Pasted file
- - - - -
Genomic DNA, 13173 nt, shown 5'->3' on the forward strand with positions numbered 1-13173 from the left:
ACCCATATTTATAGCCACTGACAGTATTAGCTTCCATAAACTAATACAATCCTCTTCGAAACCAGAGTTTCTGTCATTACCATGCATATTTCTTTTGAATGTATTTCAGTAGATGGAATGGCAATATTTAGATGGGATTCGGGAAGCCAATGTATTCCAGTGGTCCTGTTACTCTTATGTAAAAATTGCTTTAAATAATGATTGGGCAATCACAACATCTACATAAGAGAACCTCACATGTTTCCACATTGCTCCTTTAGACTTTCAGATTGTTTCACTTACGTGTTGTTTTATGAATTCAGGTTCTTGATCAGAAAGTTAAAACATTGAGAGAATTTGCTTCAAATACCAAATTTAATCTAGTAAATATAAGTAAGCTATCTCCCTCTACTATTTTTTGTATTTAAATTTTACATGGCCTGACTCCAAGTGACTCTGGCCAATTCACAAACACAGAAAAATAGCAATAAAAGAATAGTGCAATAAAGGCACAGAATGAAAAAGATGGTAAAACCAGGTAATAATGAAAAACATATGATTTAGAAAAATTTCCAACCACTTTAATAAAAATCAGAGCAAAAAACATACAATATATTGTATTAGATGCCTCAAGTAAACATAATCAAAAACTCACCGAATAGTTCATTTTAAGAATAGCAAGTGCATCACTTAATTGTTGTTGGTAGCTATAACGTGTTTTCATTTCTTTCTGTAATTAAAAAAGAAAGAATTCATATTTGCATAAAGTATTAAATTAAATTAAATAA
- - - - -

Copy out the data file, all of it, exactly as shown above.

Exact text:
Genomic DNA, 13173 nt, shown 5'->3' on the forward strand with positions numbered 1-13173 from the left:
ACCCATATTTATAGCCACTGACAGTATTAGCTTCCATAAACTAATACAATCCTCTTCGAAACCAGAGTTTCTGTCATTACCATGCATATTTCTTTTGAATGTATTTCAGTAGATGGAATGGCAATATTTAGATGGGATTCGGGAAGCCAATGTATTCCAGTGGTCCTGTTACTCTTATGTAAAAATTGCTTTAAATAATGATTGGGCAATCACAACATCTACATAAGAGAACCTCACATGTTTCCACATTGCTCCTTTAGACTTTCAGATTGTTTCACTTACGTGTTGTTTTATGAATTCAGGTTCTTGATCAGAAAGTTAAAACATTGAGAGAATTTGCTTCAAATACCAAATTTAATCTAGTAAATATAAGTAAGCTATCTCCCTCTACTATTTTTTGTATTTAAATTTTACATGGCCTGACTCCAAGTGACTCTGGCCAATTCACAAACACAGAAAAATAGCAATAAAAGAATAGTGCAATAAAGGCACAGAATGAAAAAGATGGTAAAACCAGGTAATAATGAAAAACATATGATTTAGAAAAATTTCCAACCACTTTAATAAAAATCAGAGCAAAAAACATACAATATATTGTATTAGATGCCTCAAGTAAACATAATCAAAAACTCACCGAATAGTTCATTTTAAGAATAGCAAGTGCATCACTTAATTGTTGTTGGTAGCTATAACGTGTTTTCATTTCTTTCTGTAATTAAAAAAGAAAGAATTCATATTTGCATAAAGTATTAAATTAAATTAAATAA